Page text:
A Great Way to Raise Awareness (and How to Make it Even Better)

Visiting a barbershop in Fort Wayne, Indiana this weekend could mean more than just getting a haircut, reports Frost Illustrated. It just might save your life.

The Black Barbershop Health Outreach Program, a unique, grassroots approach to health screening and education, will be held at more than 30 barbershops in Elkhart, Evansville, Fort Wayne, Gary, Indianapolis and South Bend from 11 a.m. to 4 p.m., April 30.

Led by the founder, Dr. Bill J. Releford, D.P.M., (left) along with a squadron of volunteers, the program seeks to empower African American men to better understand cardiovascular diseases through Screening, Education and Referrals for follow-up care.

“The need to address healthcare disparities in African American men is paramount, in light of the fact that they have the lowest life expectancy of any group in the U.S.,” said Dr. Releford, D.P.M, a podiatric surgeon.

“For decades, the black barbershop has served as the place where African American men discuss the most important issues that impact their lives. Now, we are introducing an important discussion of health and the critical need for health awareness.”

“This is a great way to reach people,” said Sparklight President Joseph LaMountain.  “A California program, in which hairdressers educated African American women about breast cancer, was a huge success and profiled in The Tipping Point.”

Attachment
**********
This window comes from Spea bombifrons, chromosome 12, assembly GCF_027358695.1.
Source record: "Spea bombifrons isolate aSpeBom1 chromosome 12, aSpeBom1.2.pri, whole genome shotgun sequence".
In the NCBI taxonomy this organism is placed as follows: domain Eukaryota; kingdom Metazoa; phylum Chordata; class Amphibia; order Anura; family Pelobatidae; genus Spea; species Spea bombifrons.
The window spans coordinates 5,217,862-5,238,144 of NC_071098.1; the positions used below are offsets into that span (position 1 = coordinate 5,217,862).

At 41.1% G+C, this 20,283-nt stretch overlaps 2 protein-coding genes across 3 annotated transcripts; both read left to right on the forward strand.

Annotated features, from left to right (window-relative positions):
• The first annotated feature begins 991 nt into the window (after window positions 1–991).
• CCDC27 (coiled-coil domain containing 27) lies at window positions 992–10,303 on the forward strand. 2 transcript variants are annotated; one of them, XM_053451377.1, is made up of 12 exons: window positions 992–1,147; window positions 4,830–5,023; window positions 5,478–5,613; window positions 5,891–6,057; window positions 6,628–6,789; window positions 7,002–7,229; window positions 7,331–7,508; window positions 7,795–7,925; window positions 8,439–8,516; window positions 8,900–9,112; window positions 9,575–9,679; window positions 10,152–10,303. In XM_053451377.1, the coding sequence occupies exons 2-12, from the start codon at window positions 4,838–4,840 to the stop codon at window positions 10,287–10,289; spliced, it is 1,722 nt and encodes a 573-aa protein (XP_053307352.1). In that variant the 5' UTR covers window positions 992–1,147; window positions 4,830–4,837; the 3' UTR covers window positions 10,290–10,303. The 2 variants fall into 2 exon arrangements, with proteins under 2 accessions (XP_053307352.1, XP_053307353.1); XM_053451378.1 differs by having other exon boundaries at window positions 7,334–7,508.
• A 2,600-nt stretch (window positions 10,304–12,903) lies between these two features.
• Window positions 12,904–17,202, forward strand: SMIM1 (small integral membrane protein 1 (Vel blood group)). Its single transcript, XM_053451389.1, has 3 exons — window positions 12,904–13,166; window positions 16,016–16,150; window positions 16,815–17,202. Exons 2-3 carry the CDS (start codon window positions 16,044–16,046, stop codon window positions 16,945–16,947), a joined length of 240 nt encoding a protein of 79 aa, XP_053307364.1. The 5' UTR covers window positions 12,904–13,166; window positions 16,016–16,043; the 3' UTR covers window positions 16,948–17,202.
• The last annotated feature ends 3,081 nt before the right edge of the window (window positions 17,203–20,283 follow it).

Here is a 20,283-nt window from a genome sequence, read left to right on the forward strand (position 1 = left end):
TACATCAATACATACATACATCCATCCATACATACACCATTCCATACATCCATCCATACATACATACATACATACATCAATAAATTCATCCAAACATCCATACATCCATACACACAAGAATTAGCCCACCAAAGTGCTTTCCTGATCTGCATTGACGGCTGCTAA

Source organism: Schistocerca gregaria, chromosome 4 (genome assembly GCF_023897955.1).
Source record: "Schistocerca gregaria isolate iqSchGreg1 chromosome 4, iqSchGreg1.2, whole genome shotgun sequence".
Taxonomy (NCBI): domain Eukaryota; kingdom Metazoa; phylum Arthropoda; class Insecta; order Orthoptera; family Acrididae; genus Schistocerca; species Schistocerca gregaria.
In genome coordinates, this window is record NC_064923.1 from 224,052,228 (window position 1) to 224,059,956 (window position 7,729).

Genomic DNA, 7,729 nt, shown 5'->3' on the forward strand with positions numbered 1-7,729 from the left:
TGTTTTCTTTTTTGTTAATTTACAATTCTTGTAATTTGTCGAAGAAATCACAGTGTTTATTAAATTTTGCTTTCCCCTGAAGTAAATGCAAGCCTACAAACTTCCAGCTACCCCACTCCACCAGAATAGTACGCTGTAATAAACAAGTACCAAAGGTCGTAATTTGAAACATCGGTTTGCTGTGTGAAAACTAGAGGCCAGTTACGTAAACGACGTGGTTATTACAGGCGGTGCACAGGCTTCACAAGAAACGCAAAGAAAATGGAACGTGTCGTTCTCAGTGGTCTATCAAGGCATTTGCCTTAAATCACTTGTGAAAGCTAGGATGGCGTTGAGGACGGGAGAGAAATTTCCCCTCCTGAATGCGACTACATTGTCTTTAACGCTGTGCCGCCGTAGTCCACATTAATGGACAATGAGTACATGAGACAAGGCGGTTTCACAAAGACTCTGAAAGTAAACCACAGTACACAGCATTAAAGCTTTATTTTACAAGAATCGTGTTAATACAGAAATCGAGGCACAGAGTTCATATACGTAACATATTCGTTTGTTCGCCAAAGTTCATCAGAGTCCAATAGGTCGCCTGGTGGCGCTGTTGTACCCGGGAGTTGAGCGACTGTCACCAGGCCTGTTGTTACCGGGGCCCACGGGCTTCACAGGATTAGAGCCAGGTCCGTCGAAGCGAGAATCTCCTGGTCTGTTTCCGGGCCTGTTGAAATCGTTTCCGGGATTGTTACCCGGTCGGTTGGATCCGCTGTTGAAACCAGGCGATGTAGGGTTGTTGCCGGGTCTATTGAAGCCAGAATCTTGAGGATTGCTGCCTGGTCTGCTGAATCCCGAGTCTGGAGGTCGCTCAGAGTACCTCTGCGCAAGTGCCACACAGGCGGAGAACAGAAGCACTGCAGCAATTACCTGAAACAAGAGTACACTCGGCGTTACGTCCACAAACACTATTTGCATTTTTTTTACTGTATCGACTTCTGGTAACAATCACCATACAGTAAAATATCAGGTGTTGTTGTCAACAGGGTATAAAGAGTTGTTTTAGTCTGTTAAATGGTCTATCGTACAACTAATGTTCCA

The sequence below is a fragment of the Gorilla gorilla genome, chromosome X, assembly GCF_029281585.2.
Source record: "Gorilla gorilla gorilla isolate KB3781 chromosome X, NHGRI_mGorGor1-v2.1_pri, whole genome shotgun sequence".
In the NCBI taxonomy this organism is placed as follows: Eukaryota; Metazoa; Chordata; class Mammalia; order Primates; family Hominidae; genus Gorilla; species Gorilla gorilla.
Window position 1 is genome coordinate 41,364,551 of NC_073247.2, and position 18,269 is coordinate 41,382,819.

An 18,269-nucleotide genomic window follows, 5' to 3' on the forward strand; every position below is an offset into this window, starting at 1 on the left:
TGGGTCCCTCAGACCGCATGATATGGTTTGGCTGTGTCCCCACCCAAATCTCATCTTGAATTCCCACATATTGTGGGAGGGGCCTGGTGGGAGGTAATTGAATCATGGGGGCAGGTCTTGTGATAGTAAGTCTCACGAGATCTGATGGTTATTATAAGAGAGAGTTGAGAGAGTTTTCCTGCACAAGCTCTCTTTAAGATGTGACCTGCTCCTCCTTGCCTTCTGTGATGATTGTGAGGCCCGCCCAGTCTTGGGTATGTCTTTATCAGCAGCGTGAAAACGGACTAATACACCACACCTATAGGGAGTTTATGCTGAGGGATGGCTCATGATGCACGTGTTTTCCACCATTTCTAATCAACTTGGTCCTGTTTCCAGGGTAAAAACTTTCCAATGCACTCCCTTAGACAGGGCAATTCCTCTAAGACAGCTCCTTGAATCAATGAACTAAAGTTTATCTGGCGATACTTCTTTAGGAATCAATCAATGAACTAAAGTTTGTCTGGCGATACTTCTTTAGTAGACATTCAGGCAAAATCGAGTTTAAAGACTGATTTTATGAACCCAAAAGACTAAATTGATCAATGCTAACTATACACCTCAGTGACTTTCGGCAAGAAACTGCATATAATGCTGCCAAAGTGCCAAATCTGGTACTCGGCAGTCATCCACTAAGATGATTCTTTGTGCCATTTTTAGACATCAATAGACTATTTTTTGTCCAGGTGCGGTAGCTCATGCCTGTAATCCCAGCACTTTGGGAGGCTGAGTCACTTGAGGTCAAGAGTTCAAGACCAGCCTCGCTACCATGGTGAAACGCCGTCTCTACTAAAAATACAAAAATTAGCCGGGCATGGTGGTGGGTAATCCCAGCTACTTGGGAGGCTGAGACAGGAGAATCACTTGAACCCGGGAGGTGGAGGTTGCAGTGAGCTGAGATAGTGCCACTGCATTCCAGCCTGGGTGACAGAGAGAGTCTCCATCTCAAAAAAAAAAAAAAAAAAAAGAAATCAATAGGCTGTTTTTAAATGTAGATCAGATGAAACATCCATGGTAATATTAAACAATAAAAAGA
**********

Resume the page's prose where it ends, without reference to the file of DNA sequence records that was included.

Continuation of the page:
“But instead of a one-time event,” LaMountain continued, “the stylists discussed breast cancer during every hair appointment.  That repetition made the message stick.  Adding something similar might make the Black Barbershop program even more effective.”

More than 25,000 African American men have been tested in 23 cities, including New Orleans, Chicago, Atlanta, St. Louis, Washington, D.C., Baltimore and California cities since 2007 when the outreach program was launched. The ultimate goal by 2012 is to screen more than a half million African American men.

Since 2007, nearly 750 black-owned barbershops have participated in the program. To learn more about the health outreach effort, and to view a complete list of those barbershops involved, please go to http://www.BlackBarbershop.org.

The program is funded by the Centers for Disease Control & Prevention, Charles R. Drew University of Medicine & Science, UCLA and the Prostate Cancer Foundation. Those found to be “at risk” will receive the Real Black Book; a local resource guide that lists low cost medical care providers in their communities.

This year’s national partners include the Releford Institute Foot and Ankle Institute and the Prostate Cancer Foundation.  Local health and community partners include the Fort Wayne Commission on the Social Status of African American Males, Delta Sigma Theta Sorority Inc. and the ITT Tech Nursing Program.

Recent figures show African American men are 30 percent more likely to die from heart disease than white men, according to the Office of Minority Health-an arm of Health and Human Services, a federal agency. Also, African American men suffer from prostrate cancer at a level that’s more than twice the mortality rate for any other racial or ethnic group in the U.S., according to the CDC.

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